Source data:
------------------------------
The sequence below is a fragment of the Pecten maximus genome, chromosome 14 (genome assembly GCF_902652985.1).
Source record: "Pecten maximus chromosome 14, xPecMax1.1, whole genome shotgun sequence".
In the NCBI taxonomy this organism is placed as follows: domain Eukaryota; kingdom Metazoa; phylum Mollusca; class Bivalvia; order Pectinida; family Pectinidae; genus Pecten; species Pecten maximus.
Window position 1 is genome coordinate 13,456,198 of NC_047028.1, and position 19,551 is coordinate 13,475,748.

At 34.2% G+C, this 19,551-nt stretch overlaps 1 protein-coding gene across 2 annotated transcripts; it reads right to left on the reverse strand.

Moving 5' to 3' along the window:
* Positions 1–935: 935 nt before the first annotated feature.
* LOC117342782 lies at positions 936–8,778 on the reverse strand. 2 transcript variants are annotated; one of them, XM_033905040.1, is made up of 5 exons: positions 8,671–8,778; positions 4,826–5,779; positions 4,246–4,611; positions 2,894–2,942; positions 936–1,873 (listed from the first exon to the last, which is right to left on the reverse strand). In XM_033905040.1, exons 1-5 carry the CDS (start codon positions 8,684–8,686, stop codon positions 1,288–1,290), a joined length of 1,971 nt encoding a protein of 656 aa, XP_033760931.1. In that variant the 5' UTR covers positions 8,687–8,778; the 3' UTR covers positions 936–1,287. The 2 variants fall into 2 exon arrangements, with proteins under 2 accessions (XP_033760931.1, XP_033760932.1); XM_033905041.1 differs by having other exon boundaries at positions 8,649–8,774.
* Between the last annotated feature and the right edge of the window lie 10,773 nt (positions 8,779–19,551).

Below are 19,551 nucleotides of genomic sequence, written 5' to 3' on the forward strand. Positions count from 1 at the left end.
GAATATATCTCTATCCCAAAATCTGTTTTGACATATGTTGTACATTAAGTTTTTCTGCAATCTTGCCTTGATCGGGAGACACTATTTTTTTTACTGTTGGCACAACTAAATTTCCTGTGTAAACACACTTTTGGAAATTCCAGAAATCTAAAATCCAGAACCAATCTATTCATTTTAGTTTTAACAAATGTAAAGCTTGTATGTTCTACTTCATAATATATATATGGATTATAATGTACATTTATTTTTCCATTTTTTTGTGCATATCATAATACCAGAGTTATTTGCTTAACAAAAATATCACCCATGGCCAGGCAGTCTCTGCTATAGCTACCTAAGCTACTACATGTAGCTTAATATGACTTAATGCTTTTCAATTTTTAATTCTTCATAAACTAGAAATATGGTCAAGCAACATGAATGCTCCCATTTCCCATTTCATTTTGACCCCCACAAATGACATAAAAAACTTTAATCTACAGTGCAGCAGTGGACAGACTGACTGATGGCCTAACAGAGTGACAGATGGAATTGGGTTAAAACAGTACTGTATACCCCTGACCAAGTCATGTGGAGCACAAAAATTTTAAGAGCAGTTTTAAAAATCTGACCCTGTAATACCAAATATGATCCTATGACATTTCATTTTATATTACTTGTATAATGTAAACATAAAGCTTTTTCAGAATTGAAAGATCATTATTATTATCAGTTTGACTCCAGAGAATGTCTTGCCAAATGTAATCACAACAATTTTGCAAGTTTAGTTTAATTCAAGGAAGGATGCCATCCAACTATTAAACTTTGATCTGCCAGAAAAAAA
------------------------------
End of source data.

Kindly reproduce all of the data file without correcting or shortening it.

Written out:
The sequence below is a fragment of the Pecten maximus genome, chromosome 14 (genome assembly GCF_902652985.1).
Source record: "Pecten maximus chromosome 14, xPecMax1.1, whole genome shotgun sequence".
In the NCBI taxonomy this organism is placed as follows: domain Eukaryota; kingdom Metazoa; phylum Mollusca; class Bivalvia; order Pectinida; family Pectinidae; genus Pecten; species Pecten maximus.
Window position 1 is genome coordinate 13,456,198 of NC_047028.1, and position 19,551 is coordinate 13,475,748.

At 34.2% G+C, this 19,551-nt stretch overlaps 1 protein-coding gene across 2 annotated transcripts; it reads right to left on the reverse strand.

Moving 5' to 3' along the window:
* Positions 1–935: 935 nt before the first annotated feature.
* LOC117342782 lies at positions 936–8,778 on the reverse strand. 2 transcript variants are annotated; one of them, XM_033905040.1, is made up of 5 exons: positions 8,671–8,778; positions 4,826–5,779; positions 4,246–4,611; positions 2,894–2,942; positions 936–1,873 (listed from the first exon to the last, which is right to left on the reverse strand). In XM_033905040.1, exons 1-5 carry the CDS (start codon positions 8,684–8,686, stop codon positions 1,288–1,290), a joined length of 1,971 nt encoding a protein of 656 aa, XP_033760931.1. In that variant the 5' UTR covers positions 8,687–8,778; the 3' UTR covers positions 936–1,287. The 2 variants fall into 2 exon arrangements, with proteins under 2 accessions (XP_033760931.1, XP_033760932.1); XM_033905041.1 differs by having other exon boundaries at positions 8,649–8,774.
* Between the last annotated feature and the right edge of the window lie 10,773 nt (positions 8,779–19,551).

Below are 19,551 nucleotides of genomic sequence, written 5' to 3' on the forward strand. Positions count from 1 at the left end.
GAATATATCTCTATCCCAAAATCTGTTTTGACATATGTTGTACATTAAGTTTTTCTGCAATCTTGCCTTGATCGGGAGACACTATTTTTTTTACTGTTGGCACAACTAAATTTCCTGTGTAAACACACTTTTGGAAATTCCAGAAATCTAAAATCCAGAACCAATCTATTCATTTTAGTTTTAACAAATGTAAAGCTTGTATGTTCTACTTCATAATATATATATGGATTATAATGTACATTTATTTTTCCATTTTTTTGTGCATATCATAATACCAGAGTTATTTGCTTAACAAAAATATCACCCATGGCCAGGCAGTCTCTGCTATAGCTACCTAAGCTACTACATGTAGCTTAATATGACTTAATGCTTTTCAATTTTTAATTCTTCATAAACTAGAAATATGGTCAAGCAACATGAATGCTCCCATTTCCCATTTCATTTTGACCCCCACAAATGACATAAAAAACTTTAATCTACAGTGCAGCAGTGGACAGACTGACTGATGGCCTAACAGAGTGACAGATGGAATTGGGTTAAAACAGTACTGTATACCCCTGACCAAGTCATGTGGAGCACAAAAATTTTAAGAGCAGTTTTAAAAATCTGACCCTGTAATACCAAATATGATCCTATGACATTTCATTTTATATTACTTGTATAATGTAAACATAAAGCTTTTTCAGAATTGAAAGATCATTATTATTATCAGTTTGACTCCAGAGAATGTCTTGCCAAATGTAATCACAACAATTTTGCAAGTTTAGTTTAATTCAAGGAAGGATGCCATCCAACTATTAAACTTTGATCTGCCAGAAAAAAA